Unless such a debate has a strong moderator such as MSNBC’s Chris Hayes–a moderator who won’t allow right-wing nonsense to go unchallenged–I don’t want to see a presidential debate focused on America’s pressing scientific issues:
A coalition of prominent scientific organizations and experts is calling for a presidential debate that is focused on today’s most pressing science-related topics, including climate change. To come up with potential questions for the candidates, they are turning to the American public. You can submit a question by clicking here.
ScienceDebate.org, a non-profit backed by Nobel Laureates and hundreds of other leaders in science, academics, business, and government, is running a campaign calling for at least one presidential debate that is exclusively focused on science, health, tech, and environmental issues. Now, in partnership with the National Academies of Science, Engineering, and Medicine, the American Association for the Advancement of Science, the American Geosciences Institute, the Union of Concerned Scientists, and others, the group is crowdsourcing the best science-related questions.
Remember the September 7, 2011 Republican debate where then-Texas Governor Rick Perry viciously smeared climate scientists–and the debate moderators failed to push back on his rhetorical assault? I’d prefer not to see that sort of thing happen in a general-election debate–and it most certainly would happen, since the moderators would likely fear false allegations of “liberal bias” if they challenge the Republican candidate’s demonization of climate science.
With an unintimidated moderator, a science-focused presidential debate would be a fascinating thing to watch. I’d love to see the Democratic and Republican nominees discuss Bill McKibben’s recent call for a war on fracking–and if the Democratic nominee is Hillary Clinton, I’d love to hear her response to (Bernie Sanders supporter) McKibben’s strong criticism of her perceived fondness for fracking:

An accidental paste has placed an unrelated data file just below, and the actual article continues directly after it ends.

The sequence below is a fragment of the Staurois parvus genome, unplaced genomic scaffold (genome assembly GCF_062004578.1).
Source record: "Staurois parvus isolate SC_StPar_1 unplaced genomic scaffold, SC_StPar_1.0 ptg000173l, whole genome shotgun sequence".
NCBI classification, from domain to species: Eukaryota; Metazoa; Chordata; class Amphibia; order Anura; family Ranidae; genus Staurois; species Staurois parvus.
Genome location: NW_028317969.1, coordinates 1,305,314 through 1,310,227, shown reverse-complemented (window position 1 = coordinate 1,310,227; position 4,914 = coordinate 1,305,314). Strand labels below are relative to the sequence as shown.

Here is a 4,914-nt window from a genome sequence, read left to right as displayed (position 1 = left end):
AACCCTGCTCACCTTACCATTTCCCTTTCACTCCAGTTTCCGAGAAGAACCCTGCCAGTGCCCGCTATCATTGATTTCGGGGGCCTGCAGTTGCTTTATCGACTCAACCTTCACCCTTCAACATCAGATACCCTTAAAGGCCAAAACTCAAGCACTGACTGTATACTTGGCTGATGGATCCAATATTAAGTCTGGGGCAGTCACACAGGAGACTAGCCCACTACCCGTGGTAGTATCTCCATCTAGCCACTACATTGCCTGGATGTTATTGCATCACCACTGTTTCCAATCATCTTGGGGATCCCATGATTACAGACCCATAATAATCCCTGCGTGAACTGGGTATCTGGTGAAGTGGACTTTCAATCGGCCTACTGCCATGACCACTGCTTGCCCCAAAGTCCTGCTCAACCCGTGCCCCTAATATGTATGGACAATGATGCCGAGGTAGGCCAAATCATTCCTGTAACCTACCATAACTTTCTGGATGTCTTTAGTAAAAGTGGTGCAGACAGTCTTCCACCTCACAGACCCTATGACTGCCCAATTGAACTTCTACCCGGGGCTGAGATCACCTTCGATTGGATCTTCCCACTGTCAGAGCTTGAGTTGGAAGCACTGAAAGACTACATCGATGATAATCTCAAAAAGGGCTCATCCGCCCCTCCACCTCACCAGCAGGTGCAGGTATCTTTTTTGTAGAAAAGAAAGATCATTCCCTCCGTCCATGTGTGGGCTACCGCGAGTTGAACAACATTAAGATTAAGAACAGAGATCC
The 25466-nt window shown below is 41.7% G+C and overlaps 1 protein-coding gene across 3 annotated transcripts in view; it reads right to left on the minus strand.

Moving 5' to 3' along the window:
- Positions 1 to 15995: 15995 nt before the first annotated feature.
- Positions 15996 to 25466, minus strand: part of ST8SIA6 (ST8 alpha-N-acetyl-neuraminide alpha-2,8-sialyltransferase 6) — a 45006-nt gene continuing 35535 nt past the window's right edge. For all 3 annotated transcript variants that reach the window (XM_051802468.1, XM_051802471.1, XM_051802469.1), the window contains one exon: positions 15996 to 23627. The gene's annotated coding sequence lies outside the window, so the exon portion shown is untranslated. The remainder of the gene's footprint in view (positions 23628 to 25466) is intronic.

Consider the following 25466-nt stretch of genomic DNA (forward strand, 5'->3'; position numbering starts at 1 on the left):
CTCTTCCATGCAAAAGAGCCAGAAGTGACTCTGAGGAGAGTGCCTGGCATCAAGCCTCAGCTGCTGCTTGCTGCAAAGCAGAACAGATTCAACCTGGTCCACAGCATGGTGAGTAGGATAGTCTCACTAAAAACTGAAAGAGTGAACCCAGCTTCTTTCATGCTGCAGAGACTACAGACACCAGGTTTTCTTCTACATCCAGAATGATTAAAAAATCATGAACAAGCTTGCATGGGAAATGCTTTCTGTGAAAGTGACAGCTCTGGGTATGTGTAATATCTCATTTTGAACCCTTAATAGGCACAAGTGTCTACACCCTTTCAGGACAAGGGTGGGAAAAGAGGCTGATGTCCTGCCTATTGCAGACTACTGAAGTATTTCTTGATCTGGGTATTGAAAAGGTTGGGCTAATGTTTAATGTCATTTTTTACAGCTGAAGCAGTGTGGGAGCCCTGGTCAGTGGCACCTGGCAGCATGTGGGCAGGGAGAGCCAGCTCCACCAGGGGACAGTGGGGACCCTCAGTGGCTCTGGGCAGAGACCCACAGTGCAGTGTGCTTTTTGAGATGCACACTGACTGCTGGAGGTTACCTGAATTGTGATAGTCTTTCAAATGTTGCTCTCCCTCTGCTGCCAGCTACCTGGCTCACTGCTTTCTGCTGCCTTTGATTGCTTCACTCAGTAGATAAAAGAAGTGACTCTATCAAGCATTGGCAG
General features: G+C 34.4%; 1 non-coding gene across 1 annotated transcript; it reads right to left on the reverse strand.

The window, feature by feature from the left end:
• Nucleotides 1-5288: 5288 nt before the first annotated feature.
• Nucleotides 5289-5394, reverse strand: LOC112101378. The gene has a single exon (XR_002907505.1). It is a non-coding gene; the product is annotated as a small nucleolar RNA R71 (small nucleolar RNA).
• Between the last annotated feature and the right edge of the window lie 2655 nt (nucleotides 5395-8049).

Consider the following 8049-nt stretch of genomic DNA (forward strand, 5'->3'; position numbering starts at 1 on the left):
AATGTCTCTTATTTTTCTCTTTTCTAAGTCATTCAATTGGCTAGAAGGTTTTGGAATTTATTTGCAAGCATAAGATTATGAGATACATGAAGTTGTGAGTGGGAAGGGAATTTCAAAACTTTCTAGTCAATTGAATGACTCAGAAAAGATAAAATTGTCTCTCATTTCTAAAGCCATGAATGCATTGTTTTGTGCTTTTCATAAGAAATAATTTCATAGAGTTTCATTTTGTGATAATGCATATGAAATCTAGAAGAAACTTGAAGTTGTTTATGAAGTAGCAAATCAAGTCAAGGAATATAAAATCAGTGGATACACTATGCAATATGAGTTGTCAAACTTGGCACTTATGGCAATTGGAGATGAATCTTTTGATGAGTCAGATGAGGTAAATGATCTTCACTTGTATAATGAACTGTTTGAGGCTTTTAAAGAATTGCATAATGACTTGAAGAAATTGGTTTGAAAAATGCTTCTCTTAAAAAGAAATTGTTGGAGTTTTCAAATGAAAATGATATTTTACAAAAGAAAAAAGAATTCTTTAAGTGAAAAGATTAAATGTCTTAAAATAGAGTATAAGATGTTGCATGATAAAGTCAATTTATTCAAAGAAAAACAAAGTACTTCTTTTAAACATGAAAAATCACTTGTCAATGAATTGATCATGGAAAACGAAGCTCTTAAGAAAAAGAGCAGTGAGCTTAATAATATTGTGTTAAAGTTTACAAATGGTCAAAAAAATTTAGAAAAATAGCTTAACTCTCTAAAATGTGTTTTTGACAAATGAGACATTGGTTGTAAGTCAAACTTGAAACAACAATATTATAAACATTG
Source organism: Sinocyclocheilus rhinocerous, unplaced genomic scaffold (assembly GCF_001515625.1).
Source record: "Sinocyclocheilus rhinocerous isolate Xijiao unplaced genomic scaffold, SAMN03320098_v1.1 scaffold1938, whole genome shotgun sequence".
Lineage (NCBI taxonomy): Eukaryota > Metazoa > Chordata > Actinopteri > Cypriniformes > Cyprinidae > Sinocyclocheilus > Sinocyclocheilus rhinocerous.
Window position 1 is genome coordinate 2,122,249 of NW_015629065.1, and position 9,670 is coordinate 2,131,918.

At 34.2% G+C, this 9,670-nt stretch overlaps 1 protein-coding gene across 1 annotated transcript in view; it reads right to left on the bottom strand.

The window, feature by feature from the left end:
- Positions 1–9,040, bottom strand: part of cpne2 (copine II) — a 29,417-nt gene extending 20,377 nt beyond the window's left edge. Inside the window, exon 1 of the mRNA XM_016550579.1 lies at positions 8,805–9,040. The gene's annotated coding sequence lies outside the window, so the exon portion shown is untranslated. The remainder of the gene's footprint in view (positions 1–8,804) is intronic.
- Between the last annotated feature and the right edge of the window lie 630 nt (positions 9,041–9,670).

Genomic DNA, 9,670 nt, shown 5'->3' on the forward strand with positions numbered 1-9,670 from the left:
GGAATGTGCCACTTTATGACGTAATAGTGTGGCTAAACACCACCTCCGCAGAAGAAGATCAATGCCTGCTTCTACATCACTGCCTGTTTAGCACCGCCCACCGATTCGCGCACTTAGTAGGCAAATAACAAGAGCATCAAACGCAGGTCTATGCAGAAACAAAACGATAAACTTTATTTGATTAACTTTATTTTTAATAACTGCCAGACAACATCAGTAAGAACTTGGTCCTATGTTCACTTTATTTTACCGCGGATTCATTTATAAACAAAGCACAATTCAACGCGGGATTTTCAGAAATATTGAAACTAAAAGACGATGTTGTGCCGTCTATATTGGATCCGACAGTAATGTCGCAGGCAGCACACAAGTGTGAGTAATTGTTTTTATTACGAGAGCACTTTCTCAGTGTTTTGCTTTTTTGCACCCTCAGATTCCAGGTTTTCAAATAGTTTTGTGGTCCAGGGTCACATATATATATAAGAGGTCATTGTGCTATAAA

We’ve become the planet’s salesman for natural gas—and a key player in this scheme could become the next president of the United States. When Hillary Clinton took over the State Department, she set up a special arm, the Bureau of Energy Resources, after close consultation with oil and gas executives. This bureau, with 63 employees, was soon helping sponsor conferences around the world. And much more: Diplomatic cables released by WikiLeaks show that the secretary of state was essentially acting as a broker for the shale-gas industry, twisting the arms of world leaders to make sure US firms got to frack at will.
To take just one example, an article in Mother Jones based on the WikiLeaks cables reveals what happened when fracking came to Bulgaria. In 2011, the country signed a $68 million deal with Chevron, granting the company millions of acres in shale-gas concessions. The Bulgarian public wasn’t happy: Tens of thousands were in the streets of Sofia with banners reading Stop Fracking With Our Water. But when Clinton came for a state visit in 2012, she sided with Chevron…In fact, the leaked cables show that the main topic of her meetings with Bulgaria’s leaders was fracking. Clinton offered to fly in the “best specialists on these new technologies to present the benefits to the Bulgarian people,” and she dispatched her Eurasian energy envoy, Richard Morningstar, to lobby hard against a fracking ban in neighboring Romania. Eventually, they won those battles—and today, the State Department provides “assistance” with fracking to dozens of countries around the world, from Cambodia to Papua New Guinea…
Clinton has at least tempered her enthusiasm for fracking some in recent debates, listing a series of preconditions she’d insist on before new projects were approved; Bernie Sanders, by contrast, has called for a moratorium on new fracking. But Clinton continues to conflate and confuse the chemistry: Natural gas, she said in a recent position paper, has helped US carbon emissions “reach their lowest level in 20 years.” It appears that many in power would like to carry on the fracking revolution, albeit a tad more carefully.
A proper moderator could also press the Democratic and Republican presidential candidates to discuss former NASA climate scientist James Hansen’s new study warning of more severe destruction from human-caused climate change than previously feared, his relentless promotion of nuclear power as a solution to our energy needs, and his call for federal carbon fee and dividend legislation to reduce emissions. However, a science-focused debate with a milquetoast moderator will just be miserable.